Over the years I have absorbed myself in the world of political biography and autobiography. It is a strange and intriguing world. When I moved to Salisbury I was glad to offload many of these volumes. It wasn’t difficult to choose which writers or politicians to hang onto. This genre of writing is fraught with self obsession, self justification and setting old scores. Pick up a major disagreement in 10 Downing Street and read the accounts from those in the Cabinet Room. For example, take the Westland affair in 1985- 1986 ( https://en.wikipedia.org/wiki/Westland_affair ) and we note the sheer range of descriptors of what they believed actually happened. It is sometimes perplexing to know whether those politicians were in the same room ! Memory is often unreliable. It is a human instinct to defend, justify and deal with those who stand in our way. Human nature is trusting, envious, pessimistic and sometimes just fickle !
From time to time my will to ‘manage’ the limited space of bookshelves is tested – and the purchase of this book was such a moment ! I had been intrigued by Stewart in political debate and especially at the TV hustings when Johnson was elected PM. He writes fluently and freely. He charts his journey from outsider to candidency for Prime Minister. He handled significant briefs on Prisons, Poverty, foreign affairs and Brexit. The power and agency of his reasoning and language was honed as a Harvard professor.
What emerges in these carefully organised chapters is a picture of politics which is shallow. Stewart bravely exposes ignorance, incompetence and cronyism. Without any compromise Stewart does not suffer fools and with exquisite articulation deconstructs the crisis of modern politics.
Fastidious in his responsibilities as a constituency MP he paints a dark picture of the absurdities of our times. He brings into this analysis the rich gifts of a hinterland of education and life experience. Eton and Oxford shaped his learning. This was followed by the military and a diplomatic career. He served as a commissioner in Iraq after the war and then as a charity relief specialist in Afghanistan.These experiences are described with care and insight. There is little obvious sense of entitlement. It might have been these experiences made him differently from the usual think tank, advisers and management consultants that made their way into Parliament. We all bring into our work our personalities. Into the mix add the limitations of our horizons and the blindspots of our ignorances! We may be aware of some – others remain conveniently tucked away from sight ! Stewart rises above some of these limitations with ambition and unrestraned energy. This is all helped by his fluency and a determination to set some of the record straight. His is clear about the need for a overhaul of our way of Goverment and especially for Whitehall reform.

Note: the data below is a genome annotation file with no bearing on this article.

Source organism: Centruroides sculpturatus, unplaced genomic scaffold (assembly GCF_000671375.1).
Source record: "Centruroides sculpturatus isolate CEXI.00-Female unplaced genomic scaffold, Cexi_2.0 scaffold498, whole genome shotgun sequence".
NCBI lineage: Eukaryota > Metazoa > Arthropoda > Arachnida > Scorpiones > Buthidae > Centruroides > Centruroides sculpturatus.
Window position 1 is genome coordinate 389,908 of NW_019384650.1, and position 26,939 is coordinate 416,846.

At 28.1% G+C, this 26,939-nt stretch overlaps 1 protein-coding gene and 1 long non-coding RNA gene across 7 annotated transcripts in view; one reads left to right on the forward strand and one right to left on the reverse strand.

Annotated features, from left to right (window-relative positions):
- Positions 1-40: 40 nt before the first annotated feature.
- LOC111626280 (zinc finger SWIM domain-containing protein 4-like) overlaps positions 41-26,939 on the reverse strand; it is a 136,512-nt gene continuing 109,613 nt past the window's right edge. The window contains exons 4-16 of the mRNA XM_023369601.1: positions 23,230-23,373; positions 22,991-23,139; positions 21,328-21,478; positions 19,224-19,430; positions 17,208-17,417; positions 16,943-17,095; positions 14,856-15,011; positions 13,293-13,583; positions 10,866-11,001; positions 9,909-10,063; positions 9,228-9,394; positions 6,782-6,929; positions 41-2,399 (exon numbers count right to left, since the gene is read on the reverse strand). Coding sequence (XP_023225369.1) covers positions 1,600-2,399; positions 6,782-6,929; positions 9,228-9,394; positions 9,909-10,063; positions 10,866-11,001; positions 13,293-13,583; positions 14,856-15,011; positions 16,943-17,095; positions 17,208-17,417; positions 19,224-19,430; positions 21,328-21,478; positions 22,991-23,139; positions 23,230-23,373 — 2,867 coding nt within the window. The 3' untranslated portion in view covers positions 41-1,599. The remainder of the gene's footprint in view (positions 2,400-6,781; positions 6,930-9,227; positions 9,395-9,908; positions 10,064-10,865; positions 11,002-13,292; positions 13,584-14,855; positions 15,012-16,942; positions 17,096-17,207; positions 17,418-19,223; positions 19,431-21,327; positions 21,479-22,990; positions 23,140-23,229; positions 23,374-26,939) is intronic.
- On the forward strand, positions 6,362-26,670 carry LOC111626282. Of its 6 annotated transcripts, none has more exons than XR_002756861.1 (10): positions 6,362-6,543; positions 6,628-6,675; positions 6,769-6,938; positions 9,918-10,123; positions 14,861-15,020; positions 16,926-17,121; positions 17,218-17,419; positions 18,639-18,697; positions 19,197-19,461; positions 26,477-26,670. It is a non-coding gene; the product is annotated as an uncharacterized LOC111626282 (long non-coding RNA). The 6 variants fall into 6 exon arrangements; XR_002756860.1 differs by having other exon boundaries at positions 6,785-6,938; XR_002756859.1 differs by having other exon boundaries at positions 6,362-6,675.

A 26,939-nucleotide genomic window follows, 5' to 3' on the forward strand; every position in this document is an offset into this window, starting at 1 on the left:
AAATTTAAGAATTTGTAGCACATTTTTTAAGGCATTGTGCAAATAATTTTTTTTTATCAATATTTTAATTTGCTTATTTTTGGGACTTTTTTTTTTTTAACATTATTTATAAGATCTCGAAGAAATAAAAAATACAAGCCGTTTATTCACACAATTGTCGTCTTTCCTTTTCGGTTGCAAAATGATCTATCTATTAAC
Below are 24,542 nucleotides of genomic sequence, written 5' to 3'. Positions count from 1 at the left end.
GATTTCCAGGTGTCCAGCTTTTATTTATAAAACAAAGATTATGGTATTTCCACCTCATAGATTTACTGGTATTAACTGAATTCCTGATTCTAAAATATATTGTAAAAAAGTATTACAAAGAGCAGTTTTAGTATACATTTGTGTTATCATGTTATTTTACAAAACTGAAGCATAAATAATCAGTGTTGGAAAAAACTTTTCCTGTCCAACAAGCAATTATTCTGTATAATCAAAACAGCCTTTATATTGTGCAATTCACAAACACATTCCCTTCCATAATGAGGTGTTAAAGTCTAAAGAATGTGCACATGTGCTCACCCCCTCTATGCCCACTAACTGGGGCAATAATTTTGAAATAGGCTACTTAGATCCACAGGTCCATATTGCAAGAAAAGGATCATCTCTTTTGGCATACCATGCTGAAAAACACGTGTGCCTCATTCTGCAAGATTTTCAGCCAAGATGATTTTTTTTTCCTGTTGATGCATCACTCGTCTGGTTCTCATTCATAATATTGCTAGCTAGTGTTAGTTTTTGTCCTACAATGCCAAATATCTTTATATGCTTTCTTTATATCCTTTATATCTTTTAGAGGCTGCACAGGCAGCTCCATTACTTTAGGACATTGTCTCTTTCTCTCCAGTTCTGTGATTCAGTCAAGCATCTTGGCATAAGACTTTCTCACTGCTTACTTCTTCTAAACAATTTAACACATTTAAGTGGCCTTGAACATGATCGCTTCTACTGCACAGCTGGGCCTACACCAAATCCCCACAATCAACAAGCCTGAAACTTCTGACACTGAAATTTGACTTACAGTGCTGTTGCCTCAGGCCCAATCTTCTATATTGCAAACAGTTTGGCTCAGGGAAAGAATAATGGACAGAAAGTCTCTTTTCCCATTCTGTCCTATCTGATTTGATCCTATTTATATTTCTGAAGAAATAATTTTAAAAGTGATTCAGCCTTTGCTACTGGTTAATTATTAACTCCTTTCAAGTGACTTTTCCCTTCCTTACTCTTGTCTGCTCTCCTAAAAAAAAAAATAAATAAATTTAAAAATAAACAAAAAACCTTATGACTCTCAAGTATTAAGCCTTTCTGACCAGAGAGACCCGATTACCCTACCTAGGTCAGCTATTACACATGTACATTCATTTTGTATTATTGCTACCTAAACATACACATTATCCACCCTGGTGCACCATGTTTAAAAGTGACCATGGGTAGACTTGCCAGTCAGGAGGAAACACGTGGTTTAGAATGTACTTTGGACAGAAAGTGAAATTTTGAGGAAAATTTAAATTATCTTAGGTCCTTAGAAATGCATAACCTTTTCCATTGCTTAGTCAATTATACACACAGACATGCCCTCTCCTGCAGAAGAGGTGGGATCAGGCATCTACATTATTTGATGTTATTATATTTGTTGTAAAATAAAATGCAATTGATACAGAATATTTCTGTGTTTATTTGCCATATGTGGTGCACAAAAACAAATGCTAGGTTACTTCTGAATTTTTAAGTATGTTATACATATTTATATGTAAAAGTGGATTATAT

All writing may be therapy. Disillusionment and pain ever present in these pages. The force of his anger is leashed upon the ego of Johnson whose disregard for convention and truth are laid bare. These pages are an uncomfortable and disturbing read. The casualties are dignity, restraint and even catastrophe. the integrity of modern politics suffers and we are left wondering how we are to recover from this economic crisis now made more contested by war in the Middle East. Liberality, Order and Trust are slaughtered. What will the future bring?
So this book will take its place alongside Pimlott on Wilson, the Diaries of Tony Benn, Hugo Young on Thatcher (and the rest ) until the next round of downsizing. The human lesson here – what we do with our disappointment matters very much indeed. And pain embraced is part of our own road to a happier and more contented journey.